Exit growth: a changing geography
Exit, the “magic word” when it comes to start-up investment, does no longer frighten Europe. According to the European Tech Exits Report by Tech.eu, in 2015, in the tech industry only, European exits have been 594–65% more than in 2014. Besides, both the number of transactions and their value have increased.
Such a positive result has also been reported in the Global Startup Ecosystem Ranking 2015. Indeed, according to the report by Compass — that has monitored the liveliness of entrepreneurial ecosystems worldwide in the last two years — the exit phenomenon is growing exponentially both in the Silicon Valley and in Europe. While, on the one hand, the Valley has registered a +46% exit value in the last two years and has captured alone about 50% of the total exit value in the best 20 entrepreneurial ecosystems worldwide, on the other hand, Europe has increased its share of the total value by 314% compared to two years ago. This figure must, however, be handled carefully, as it is influenced by the stellar IPOs of Rocket Internet and Zalando in Berlin and by the frenetic London ecosystem.
Generally speaking, over the past two years, the exit share generated by non-Silicon-Valley ecosystems has increased by 14% of the total value. In other words, if in 2012 the Californian technology hub could count for the 55% of the pie, between 2012 and 2015 it has seen a decrease in its share down to 41%. Of course, this does not mean that the value of Silicon Valley exits has decreased, rather, that other centres of innovation are growing fast.
What does this proliferation of exits mean? It’s a clear signal that ecosystems are becoming more and more mature globally and that the number of startups with a high added value — achieved thanks to the financial support of VC funds — is increasing. In Berlin, for example, where the exit value has increased by 20 times, the relationship between exit growth and market vibrancy is blatant. Indeed, the Berlin ecosystem is ranked amongst the world’s 10 best ecosystems, the activity of local VCs has grown by 12 times, and the city has become Europe’s new technological frontier.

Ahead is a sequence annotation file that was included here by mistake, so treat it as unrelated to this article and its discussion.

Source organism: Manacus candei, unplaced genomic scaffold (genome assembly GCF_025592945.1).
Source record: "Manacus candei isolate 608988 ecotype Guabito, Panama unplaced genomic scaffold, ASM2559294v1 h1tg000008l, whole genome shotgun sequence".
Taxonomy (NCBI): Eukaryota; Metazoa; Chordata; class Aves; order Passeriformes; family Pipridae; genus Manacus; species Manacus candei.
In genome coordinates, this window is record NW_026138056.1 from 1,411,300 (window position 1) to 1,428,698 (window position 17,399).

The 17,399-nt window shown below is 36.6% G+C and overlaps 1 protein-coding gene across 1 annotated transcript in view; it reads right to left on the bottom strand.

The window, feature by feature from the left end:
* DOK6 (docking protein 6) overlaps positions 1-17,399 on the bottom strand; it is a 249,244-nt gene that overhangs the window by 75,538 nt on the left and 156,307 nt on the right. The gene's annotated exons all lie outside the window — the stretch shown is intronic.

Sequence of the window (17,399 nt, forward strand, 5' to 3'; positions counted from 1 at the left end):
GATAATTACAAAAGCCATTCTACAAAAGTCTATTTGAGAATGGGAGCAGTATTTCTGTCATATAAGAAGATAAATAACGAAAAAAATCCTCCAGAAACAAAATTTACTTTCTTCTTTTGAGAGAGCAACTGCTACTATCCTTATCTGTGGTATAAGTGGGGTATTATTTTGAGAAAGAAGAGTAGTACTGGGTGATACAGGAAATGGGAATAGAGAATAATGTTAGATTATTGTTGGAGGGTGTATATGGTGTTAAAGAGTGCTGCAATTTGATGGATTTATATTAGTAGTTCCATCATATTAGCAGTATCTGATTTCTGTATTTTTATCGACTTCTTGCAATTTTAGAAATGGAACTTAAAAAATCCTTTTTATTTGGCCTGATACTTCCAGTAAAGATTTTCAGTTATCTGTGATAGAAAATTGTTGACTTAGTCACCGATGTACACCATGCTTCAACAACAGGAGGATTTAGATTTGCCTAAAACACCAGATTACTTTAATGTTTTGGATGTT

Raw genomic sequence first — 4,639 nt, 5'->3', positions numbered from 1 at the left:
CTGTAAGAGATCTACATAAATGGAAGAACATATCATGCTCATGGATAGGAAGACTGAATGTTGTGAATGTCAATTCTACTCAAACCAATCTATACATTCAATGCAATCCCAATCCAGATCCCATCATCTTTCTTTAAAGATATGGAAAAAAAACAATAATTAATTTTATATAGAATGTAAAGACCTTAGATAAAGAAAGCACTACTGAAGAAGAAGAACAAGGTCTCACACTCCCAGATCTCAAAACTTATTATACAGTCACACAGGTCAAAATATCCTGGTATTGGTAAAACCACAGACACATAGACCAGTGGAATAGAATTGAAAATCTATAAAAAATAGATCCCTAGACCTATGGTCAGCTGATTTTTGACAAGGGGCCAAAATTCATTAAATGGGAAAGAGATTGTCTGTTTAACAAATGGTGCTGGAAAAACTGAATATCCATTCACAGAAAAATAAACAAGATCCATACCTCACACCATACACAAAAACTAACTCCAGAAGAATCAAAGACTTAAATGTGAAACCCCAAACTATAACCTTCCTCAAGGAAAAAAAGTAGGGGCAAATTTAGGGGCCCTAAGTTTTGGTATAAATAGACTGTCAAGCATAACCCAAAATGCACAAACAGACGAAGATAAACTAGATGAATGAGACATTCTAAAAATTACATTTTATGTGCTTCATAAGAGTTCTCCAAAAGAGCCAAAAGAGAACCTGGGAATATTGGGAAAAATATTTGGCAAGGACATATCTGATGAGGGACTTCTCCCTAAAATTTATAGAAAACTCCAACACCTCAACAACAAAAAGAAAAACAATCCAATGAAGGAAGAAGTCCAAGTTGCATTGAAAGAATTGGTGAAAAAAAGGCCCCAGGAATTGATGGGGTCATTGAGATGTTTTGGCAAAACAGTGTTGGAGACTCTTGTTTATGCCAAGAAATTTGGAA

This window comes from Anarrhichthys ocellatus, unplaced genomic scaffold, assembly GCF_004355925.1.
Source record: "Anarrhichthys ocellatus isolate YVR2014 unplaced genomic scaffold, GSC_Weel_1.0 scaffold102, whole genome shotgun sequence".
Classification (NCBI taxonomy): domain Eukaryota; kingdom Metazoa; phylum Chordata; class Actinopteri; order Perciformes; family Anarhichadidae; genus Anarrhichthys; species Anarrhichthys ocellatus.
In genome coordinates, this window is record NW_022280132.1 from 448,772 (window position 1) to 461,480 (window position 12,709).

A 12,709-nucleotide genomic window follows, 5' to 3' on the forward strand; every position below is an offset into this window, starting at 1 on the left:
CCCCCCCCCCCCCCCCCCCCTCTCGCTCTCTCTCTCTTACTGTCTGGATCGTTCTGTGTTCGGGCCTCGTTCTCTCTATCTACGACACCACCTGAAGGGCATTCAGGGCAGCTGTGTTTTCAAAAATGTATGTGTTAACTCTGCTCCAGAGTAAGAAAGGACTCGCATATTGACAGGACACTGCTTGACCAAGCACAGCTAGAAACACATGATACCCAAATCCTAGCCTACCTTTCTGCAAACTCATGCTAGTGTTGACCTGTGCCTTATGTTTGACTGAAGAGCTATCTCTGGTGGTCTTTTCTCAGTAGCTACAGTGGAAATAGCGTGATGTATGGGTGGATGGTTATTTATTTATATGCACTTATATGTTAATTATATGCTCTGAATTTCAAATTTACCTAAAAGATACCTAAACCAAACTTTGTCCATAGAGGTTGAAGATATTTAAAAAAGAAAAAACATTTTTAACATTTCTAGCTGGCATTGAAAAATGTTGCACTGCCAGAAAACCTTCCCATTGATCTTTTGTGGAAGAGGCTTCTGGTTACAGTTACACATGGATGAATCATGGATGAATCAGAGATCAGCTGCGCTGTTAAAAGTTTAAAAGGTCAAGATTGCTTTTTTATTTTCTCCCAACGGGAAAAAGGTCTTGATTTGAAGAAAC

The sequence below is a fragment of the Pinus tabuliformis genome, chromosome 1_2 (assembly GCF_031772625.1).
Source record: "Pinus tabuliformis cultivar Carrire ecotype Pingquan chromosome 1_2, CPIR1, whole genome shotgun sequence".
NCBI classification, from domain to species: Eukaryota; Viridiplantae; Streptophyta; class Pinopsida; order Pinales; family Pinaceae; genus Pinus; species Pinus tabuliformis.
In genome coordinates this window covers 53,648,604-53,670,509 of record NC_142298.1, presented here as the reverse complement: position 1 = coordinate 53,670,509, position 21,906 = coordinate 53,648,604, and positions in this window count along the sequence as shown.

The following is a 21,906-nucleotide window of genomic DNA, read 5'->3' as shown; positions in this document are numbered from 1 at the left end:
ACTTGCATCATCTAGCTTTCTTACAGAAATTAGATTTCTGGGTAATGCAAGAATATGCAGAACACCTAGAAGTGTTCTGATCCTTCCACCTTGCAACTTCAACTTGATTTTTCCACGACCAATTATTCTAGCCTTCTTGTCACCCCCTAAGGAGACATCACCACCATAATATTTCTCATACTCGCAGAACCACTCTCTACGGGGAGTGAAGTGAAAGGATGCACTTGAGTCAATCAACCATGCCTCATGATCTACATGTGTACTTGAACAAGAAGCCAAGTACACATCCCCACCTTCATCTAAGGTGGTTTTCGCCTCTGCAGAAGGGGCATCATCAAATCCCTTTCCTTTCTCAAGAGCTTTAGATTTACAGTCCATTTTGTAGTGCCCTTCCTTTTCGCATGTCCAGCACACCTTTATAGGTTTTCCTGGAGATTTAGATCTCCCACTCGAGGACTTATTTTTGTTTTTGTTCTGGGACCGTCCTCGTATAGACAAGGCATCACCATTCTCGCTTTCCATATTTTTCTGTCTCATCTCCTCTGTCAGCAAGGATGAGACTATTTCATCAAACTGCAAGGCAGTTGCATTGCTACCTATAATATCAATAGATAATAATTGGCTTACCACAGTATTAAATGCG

Where does Italy stand? The figures for our country, as indicated by the Compass report, are positive too. In particular, the ecosystems of Rome and Milan are on the rise. For example, in September 2014 Oakley Capital acquired 75% of Facile.it — the country’s most famous portal for the comparison of insurance rates, bank accounts, telephone charges, electricity and gas bills — for 100 million Euros. Also, in February 2015 the German giant Rocket Internet acquired the food delivery startup PizzaBo for about 55 million Euros.
These data let us hope for a bright future of the Italian ecosystem. They should be interpreted, in fact, as the proof of the livelihood of Italian start-ups. They demonstrate that Italian start-ups are positively valued abroad and that step by step we are bridging the gap that still separates us from the top European hubs. Our hope is that what occurred in Berlin will happen in Milan or Rome: a city that until two years ago was considered to be dry soil for start-ups looking for consistent investment rounds is today competing with London for the title of main European innovation hub. Yet another definitely a good sign for our country: Italian start-ups that grow thanks to international M&A activity — just think, for instance to the fusion between Yoox and Net-à-Porter that took place in 2015.
By Alessandro Petrich, Analyst at P101
Originally published at www.p101.it